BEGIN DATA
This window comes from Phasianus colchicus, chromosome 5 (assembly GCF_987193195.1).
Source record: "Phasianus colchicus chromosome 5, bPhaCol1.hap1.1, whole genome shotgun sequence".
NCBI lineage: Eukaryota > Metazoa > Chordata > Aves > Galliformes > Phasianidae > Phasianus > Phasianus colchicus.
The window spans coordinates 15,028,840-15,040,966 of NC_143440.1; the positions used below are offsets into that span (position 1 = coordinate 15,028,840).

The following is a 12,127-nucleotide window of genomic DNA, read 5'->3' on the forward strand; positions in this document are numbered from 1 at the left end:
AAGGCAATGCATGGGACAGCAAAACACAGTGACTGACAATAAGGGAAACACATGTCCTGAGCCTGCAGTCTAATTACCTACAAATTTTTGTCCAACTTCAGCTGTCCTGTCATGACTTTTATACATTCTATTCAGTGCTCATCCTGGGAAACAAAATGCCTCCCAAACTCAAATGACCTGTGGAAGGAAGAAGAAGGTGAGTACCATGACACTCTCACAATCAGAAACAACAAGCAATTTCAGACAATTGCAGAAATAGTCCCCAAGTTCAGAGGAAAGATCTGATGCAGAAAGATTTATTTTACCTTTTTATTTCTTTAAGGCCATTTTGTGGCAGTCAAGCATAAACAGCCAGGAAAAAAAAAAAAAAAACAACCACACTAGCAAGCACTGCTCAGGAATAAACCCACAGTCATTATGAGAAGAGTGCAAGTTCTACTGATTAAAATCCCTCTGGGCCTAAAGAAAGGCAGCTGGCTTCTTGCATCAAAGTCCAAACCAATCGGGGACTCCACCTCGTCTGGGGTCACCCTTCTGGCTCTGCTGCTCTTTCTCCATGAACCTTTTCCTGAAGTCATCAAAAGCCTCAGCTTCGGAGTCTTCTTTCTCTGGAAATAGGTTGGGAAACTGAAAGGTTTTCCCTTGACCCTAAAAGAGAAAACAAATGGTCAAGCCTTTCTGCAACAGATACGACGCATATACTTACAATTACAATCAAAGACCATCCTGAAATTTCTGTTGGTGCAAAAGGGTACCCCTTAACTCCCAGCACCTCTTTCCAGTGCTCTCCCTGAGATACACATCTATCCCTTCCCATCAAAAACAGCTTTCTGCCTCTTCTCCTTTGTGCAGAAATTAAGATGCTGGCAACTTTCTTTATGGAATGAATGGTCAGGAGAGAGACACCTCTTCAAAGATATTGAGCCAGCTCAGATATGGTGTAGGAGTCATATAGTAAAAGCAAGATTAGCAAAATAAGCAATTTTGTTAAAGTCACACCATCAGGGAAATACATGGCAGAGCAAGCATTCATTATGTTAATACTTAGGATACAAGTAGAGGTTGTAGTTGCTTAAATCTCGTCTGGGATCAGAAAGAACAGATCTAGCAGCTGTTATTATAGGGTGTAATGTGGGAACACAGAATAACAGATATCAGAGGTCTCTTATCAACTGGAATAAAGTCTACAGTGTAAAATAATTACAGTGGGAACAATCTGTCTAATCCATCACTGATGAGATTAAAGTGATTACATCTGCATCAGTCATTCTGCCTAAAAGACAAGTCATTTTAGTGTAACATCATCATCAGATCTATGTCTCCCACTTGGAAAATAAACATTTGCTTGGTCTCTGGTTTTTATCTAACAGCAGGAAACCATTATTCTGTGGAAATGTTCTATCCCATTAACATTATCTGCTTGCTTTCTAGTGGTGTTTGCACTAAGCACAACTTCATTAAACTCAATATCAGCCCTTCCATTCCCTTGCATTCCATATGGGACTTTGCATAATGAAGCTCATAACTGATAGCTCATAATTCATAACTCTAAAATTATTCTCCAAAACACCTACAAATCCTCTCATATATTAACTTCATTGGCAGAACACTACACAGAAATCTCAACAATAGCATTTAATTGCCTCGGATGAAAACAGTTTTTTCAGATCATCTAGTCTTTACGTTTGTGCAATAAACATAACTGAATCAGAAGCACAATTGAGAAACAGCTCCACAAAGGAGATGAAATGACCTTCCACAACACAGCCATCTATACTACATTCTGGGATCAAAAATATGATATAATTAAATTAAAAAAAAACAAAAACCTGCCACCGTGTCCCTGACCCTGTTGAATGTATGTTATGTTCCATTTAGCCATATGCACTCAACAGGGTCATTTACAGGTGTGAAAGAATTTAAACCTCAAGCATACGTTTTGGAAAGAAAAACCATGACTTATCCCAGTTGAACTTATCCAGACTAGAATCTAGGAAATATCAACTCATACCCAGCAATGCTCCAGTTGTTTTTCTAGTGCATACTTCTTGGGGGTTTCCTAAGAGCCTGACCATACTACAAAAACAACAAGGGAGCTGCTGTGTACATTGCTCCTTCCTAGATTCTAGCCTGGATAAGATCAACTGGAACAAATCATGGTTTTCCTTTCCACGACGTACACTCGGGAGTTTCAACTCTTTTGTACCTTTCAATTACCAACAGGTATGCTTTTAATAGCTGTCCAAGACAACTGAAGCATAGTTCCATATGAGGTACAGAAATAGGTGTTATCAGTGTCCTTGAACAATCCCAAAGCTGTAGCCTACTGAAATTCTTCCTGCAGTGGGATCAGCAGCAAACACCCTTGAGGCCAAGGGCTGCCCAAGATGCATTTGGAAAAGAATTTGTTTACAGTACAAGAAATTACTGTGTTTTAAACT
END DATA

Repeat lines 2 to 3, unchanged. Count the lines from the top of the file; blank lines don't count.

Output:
Source record: "Phasianus colchicus chromosome 5, bPhaCol1.hap1.1, whole genome shotgun sequence".
NCBI lineage: Eukaryota > Metazoa > Chordata > Aves > Galliformes > Phasianidae > Phasianus > Phasianus colchicus.